KP plans projects to boost tourism

Updated 23 September 2018

KP plans projects to boost tourism

  • Khyber Pakhtunkhwa (KP) government plans to start a Rs 500 million project to promote tourism with cultural and religious attraction
  • South Korean embassy in Islamabad has expressed willingness to work on heritage sites in KP since many sites are considered holy by Buddhist monks

PESHAWAR: The Khyber Pakhtunkhwa (KP) government has decided to establish a dedicated authority to boost tourism industry in the province.

New projects are also planned by the provincial government to promote religious tourism in particular — giving much hope of a business boom to tour operators in the province.
“The proposed Tourism Authority would include representatives from the tourism, communication and works and local government departments, and all these departments would work jointly,” said the provincial Minister for Tourism, Atif Khan, while talking to Arab News.
Khan added that the new autonomous authority would ensure efficient coordination between different departments for the promotion of tourism.
“Currently, a lot of time is wasted under the existing mechanism when authorities approach another department for construction of a road to a certain area or the provision of some other facility,” he added.
The KP government also plans to launch a project worth Rs 500 million to promote religious tourism, Khan told Arab News. “This would also entail facilities for historical sites which are considered holy by Buddhists,” he said.
New hotels would also be opened to provide accommodation to foreign tourists under this religious tourism project.
The South Korean embassy in Islamabad has expressed willingness to work on the heritage sites in KP since many sites are considered holy by Buddhist monks, said Khan.
“Takht Bhai relics are also among the world heritage sites,” he added.
“There is a centuries-old Hindu temple in Bughdada area in the Mardan district, but there are no facilities for those who wish to stay at the place,” Khan continued.
Shamsher Khan, a local tour operator, told Arab News: “We also have the world-famous Takht Bhai archaeological complex that is considered sacred by Buddhist monks across the world, but there is no hotel for foreigners to stay in the area.”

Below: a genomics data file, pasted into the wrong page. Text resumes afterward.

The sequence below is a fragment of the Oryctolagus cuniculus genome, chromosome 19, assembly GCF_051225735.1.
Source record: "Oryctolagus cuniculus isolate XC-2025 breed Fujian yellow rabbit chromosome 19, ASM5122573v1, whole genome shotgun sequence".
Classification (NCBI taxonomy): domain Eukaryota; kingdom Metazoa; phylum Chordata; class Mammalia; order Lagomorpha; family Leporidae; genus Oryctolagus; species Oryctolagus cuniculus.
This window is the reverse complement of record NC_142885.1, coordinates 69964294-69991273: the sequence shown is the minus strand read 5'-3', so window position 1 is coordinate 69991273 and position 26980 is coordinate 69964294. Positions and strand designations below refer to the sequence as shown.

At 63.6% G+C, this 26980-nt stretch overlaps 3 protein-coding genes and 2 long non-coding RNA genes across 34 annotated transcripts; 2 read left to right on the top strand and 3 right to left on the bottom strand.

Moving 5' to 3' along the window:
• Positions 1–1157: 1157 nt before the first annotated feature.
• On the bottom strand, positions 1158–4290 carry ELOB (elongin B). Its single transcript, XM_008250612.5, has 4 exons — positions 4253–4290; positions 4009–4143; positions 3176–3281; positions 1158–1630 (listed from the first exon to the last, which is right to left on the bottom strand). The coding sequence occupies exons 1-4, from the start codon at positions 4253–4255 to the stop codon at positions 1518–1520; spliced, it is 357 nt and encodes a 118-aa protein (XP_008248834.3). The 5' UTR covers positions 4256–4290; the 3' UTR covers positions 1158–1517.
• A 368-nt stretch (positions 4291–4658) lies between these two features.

“The decision to establish a tourism authority is a positive step because KP has much potential for tourism compared with other areas of the country, and we need to focus more on it,” said Nazir Ahmed, another tour operator.
Nawazud Din, research officer at the KP Directorate of Archaeology and Museums, said: “Peshawar has Gor Gutri’s complex, which is holy for Hindus and Buddhists. The complex is around 400 years old.”
He added that the directorate is also working to set up a park at Elum Mountain in Buner district, which is a holy place for Hindus and Buddhists alike.
“Before the 9/11 attacks, foreigners, especially Buddhists, used to visit the archaeological sites in KP. However, due to the wave of terrorism that hit this region, many stopped coming and now their younger generation is unaware of such sites in KP, said Din.
“We plan to promote religious tourism through exhibitions, online portals and printed books about such sites in KP,” Din added.
Gurpal Singh, an elder of the Sikh community in Peshawar, says that the government should revive the religious places of all communities.
“Now that peace has been restored, the government should give visas to foreigners and facilitate foreign tourists to visit the country. The Gurdwaras [temples] of Sikhs should also be opened for tourists,” he added.